ETFs and mutual funds both have to distribute their gains, but because of the ETF's ability to swap out securities in-kind, ETFs can potentially realize less in capital gains distributions. If all this is too technical, just remember that all else being equal, if you have to choose between a mutual fund and an ETF, you'll have a better chance of paying less in capital gains taxes every year by investing in an ETF. 

2. Harvest those losses

No one likes losing money, but if you do make a losing bet, you should give those losses a purpose.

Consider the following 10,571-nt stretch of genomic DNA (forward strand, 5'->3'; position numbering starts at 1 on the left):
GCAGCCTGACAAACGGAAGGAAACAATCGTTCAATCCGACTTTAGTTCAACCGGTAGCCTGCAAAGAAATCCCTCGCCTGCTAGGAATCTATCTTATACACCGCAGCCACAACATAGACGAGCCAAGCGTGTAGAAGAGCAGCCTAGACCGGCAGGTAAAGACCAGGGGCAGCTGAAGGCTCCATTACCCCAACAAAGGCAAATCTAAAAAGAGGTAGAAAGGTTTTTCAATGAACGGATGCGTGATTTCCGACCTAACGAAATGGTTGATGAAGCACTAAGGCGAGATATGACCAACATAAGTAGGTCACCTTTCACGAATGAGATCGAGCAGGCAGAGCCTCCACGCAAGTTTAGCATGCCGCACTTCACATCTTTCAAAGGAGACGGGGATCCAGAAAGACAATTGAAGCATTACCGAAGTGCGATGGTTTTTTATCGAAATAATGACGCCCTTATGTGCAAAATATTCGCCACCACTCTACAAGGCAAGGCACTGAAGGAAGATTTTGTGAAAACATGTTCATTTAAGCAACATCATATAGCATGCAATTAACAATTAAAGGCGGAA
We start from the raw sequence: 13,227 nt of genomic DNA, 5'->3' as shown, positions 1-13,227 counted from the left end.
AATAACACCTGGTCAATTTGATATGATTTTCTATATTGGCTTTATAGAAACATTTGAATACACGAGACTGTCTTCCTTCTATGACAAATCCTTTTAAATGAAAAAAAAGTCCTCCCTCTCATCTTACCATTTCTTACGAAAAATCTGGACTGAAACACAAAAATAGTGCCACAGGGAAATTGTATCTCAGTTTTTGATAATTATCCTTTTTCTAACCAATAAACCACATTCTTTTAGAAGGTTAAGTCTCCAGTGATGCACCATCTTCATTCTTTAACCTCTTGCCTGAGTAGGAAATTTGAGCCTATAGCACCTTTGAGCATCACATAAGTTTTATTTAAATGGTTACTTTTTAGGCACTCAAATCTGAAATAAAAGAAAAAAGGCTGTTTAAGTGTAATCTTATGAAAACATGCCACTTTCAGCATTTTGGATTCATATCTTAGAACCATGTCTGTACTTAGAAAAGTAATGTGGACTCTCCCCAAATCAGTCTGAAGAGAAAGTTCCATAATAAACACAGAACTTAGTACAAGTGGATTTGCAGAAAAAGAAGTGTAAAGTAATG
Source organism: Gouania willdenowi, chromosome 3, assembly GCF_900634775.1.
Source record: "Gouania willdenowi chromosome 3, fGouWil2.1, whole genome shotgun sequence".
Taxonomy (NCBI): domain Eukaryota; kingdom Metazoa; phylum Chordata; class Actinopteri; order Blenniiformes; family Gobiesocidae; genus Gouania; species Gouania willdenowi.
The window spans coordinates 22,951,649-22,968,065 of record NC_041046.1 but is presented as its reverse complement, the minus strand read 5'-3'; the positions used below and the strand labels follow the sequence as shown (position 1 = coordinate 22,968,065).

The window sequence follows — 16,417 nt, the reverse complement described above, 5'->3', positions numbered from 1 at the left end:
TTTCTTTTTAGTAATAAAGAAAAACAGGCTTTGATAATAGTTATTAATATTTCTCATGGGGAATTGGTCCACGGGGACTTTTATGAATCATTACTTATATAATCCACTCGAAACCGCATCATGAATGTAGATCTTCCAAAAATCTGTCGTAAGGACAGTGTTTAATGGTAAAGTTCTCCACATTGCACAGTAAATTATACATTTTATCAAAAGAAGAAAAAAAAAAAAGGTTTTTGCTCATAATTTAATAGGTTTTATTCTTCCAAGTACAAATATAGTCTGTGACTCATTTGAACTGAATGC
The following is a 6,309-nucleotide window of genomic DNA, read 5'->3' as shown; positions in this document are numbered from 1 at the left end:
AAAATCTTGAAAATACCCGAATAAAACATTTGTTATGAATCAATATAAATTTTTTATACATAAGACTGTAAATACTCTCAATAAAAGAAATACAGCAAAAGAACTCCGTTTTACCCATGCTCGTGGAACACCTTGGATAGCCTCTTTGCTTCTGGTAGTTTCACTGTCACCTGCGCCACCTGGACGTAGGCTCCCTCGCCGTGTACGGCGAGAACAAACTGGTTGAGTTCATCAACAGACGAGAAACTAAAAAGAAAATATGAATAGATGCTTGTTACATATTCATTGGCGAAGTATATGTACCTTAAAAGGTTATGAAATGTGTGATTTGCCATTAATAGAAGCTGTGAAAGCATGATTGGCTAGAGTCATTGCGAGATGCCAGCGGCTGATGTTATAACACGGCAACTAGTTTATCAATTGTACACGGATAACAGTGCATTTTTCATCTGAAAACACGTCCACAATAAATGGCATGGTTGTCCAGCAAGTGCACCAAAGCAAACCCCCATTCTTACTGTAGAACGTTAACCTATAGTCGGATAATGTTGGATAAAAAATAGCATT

Tax-loss harvesting has to do with selling stocks or mutual funds with a loss to offset a realized gain somewhere else in the portfolio. (A "realized gain" means a sale that already happened in the year.) If you sold Stock A for a gain, you can use the loss from Stock B to negate the gain from Stock A, and pay less in tax.

While most experienced investors probably have heard of tax loss harvesting and already do it, many wait until the end of the year, which isn't always optimal. If the stock market takes an ugly turn during the course of the year, you have the option of selling and booking your losses. If you wait until the end of the year, the market may have recovered, and the good news is your investment is up, but the bad news is you can't book the loss if you need it to offset a gain.